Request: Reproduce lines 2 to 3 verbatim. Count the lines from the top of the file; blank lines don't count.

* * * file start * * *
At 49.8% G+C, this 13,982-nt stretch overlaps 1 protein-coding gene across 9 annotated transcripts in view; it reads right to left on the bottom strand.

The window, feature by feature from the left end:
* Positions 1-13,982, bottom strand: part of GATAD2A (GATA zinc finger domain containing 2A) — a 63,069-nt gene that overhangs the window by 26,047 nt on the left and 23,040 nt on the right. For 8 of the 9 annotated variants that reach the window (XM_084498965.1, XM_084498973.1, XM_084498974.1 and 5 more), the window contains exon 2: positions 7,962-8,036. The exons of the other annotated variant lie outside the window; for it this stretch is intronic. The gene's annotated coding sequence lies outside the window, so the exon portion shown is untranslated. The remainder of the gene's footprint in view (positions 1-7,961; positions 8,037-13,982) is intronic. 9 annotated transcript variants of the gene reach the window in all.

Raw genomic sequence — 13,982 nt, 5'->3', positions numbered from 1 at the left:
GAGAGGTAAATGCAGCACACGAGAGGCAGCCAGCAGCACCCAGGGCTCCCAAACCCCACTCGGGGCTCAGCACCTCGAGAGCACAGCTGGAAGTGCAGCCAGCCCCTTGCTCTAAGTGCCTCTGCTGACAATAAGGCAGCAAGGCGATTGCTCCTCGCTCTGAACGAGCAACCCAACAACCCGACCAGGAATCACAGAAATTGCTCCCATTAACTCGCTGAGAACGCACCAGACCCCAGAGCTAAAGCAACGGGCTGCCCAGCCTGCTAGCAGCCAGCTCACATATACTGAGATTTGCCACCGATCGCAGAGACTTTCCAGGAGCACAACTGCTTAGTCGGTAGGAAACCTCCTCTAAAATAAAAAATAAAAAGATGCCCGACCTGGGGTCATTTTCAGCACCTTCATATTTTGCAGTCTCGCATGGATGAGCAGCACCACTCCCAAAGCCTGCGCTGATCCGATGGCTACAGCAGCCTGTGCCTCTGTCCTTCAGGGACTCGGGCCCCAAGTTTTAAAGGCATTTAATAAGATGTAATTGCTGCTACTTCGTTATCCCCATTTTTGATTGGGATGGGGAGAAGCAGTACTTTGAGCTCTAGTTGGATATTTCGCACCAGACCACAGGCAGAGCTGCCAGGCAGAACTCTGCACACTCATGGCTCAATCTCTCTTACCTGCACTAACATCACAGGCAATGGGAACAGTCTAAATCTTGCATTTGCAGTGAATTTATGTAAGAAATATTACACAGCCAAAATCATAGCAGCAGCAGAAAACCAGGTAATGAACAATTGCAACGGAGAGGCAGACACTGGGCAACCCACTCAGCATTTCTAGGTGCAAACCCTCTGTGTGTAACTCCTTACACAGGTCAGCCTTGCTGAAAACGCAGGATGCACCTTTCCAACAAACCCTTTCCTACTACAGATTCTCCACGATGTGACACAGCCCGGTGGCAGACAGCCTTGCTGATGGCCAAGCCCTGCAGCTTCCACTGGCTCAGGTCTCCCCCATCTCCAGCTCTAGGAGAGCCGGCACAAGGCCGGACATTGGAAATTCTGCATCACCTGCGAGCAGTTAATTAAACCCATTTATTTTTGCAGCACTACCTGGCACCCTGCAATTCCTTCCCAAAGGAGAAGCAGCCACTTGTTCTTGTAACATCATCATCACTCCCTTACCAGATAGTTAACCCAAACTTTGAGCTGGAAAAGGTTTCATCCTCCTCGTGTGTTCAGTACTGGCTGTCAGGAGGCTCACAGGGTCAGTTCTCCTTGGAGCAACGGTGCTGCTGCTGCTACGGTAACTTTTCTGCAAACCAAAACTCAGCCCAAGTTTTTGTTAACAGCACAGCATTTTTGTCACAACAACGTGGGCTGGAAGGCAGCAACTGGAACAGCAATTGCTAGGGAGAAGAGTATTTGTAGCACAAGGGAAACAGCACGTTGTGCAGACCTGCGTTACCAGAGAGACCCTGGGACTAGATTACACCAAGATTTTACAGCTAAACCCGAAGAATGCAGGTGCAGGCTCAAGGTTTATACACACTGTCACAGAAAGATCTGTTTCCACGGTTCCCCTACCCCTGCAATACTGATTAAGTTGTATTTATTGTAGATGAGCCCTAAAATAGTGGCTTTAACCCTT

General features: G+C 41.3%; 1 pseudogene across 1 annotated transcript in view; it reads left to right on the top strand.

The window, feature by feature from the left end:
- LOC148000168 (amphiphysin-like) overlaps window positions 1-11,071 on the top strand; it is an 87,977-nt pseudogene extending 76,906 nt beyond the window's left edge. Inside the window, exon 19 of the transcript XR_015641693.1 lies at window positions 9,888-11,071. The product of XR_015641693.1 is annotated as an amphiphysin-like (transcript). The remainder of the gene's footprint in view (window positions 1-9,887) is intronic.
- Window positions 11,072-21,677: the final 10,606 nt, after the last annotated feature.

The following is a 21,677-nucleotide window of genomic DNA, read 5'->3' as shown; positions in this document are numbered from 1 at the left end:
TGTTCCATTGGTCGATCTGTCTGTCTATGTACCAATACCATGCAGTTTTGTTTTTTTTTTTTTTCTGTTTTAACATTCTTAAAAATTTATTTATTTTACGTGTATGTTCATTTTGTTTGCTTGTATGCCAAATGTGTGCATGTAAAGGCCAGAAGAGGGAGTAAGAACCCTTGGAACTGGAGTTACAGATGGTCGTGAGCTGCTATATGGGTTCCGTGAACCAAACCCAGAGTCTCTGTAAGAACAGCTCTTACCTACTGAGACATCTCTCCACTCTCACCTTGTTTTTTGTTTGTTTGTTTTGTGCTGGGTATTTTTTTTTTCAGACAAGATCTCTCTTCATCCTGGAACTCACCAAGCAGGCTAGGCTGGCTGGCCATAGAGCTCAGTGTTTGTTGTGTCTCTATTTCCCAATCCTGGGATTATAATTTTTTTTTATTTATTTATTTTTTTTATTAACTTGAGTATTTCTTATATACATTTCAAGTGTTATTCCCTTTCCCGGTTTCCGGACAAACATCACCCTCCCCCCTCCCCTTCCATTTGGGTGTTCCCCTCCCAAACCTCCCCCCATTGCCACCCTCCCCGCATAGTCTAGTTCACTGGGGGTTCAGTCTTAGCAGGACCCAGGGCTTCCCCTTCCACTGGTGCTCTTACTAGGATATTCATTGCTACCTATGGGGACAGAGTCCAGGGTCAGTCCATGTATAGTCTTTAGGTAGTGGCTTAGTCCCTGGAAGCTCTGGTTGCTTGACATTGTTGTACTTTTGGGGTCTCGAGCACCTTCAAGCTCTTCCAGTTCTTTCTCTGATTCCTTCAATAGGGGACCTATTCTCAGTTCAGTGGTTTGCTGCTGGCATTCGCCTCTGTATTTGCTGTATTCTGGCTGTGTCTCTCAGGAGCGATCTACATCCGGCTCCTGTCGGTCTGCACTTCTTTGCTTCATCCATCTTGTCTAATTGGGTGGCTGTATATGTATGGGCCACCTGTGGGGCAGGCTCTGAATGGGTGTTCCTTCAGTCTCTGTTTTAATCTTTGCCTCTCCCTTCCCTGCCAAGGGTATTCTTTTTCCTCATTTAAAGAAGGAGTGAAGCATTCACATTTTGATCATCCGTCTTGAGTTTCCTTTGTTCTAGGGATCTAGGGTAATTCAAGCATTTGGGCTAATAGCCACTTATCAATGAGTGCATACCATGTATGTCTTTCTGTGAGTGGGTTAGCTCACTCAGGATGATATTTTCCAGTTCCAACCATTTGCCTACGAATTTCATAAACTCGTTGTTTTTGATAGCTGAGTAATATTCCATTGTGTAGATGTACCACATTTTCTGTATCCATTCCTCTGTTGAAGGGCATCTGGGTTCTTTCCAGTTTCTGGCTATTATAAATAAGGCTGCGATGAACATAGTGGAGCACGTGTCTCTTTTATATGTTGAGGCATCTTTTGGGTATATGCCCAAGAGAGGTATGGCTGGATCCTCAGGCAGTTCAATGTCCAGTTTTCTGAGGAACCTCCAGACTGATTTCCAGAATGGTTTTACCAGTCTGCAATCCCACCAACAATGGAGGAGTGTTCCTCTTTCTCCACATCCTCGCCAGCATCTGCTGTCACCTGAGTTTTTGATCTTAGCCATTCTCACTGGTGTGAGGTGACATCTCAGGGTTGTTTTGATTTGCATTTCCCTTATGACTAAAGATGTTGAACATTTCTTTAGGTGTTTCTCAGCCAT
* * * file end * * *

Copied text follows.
The window, feature by feature from the left end:
* Positions 1-13,982, bottom strand: part of GATAD2A (GATA zinc finger domain containing 2A) — a 63,069-nt gene that overhangs the window by 26,047 nt on the left and 23,040 nt on the right. For 8 of the 9 annotated variants that reach the window (XM_084498965.1, XM_084498973.1, XM_084498974.1 and 5 more), the window contains exon 2: positions 7,962-8,036. The exons of the other annotated variant lie outside the window; for it this stretch is intronic. The gene's annotated coding sequence lies outside the window, so the exon portion shown is untranslated. The remainder of the gene's footprint in view (positions 1-7,961; positions 8,037-13,982) is intronic. 9 annotated transcript variants of the gene reach the window in all.